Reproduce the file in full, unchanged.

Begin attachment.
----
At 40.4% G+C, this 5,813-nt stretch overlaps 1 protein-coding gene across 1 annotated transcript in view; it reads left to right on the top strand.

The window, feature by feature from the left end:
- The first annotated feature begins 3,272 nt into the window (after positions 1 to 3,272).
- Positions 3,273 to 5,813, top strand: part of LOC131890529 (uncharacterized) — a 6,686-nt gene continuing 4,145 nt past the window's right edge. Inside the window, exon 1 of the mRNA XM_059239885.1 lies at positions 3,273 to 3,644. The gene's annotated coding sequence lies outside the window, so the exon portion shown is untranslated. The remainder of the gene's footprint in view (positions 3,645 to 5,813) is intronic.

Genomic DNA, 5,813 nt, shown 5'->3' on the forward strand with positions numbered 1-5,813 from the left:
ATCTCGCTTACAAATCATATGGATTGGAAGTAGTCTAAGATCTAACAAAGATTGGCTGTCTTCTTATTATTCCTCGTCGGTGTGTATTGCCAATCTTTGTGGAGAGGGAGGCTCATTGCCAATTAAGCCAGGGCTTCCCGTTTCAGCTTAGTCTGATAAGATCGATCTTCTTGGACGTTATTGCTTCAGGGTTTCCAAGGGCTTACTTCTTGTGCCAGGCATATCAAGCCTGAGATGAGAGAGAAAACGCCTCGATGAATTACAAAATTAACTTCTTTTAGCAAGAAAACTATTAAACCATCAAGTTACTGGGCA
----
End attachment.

At 40.4% G+C, this 5,813-nt stretch overlaps 1 protein-coding gene across 1 annotated transcript in view; it reads left to right on the top strand.

The window, feature by feature from the left end:
- The first annotated feature begins 3,272 nt into the window (after positions 1 to 3,272).
- Positions 3,273 to 5,813, top strand: part of LOC131890529 (uncharacterized) — a 6,686-nt gene continuing 4,145 nt past the window's right edge. Inside the window, exon 1 of the mRNA XM_059239885.1 lies at positions 3,273 to 3,644. The gene's annotated coding sequence lies outside the window, so the exon portion shown is untranslated. The remainder of the gene's footprint in view (positions 3,645 to 5,813) is intronic.

Genomic DNA, 5,813 nt, shown 5'->3' on the forward strand with positions numbered 1-5,813 from the left:
ATCTCGCTTACAAATCATATGGATTGGAAGTAGTCTAAGATCTAACAAAGATTGGCTGTCTTCTTATTATTCCTCGTCGGTGTGTATTGCCAATCTTTGTGGAGAGGGAGGCTCATTGCCAATTAAGCCAGGGCTTCCCGTTTCAGCTTAGTCTGATAAGATCGATCTTCTTGGACGTTATTGCTTCAGGGTTTCCAAGGGCTTACTTCTTGTGCCAGGCATATCAAGCCTGAGATGAGAGAGAAAACGCCTCGATGAATTACAAAATTAACTTCTTTTAGCAAGAAAACTATTAAACCATCAAGTTACTGGGCA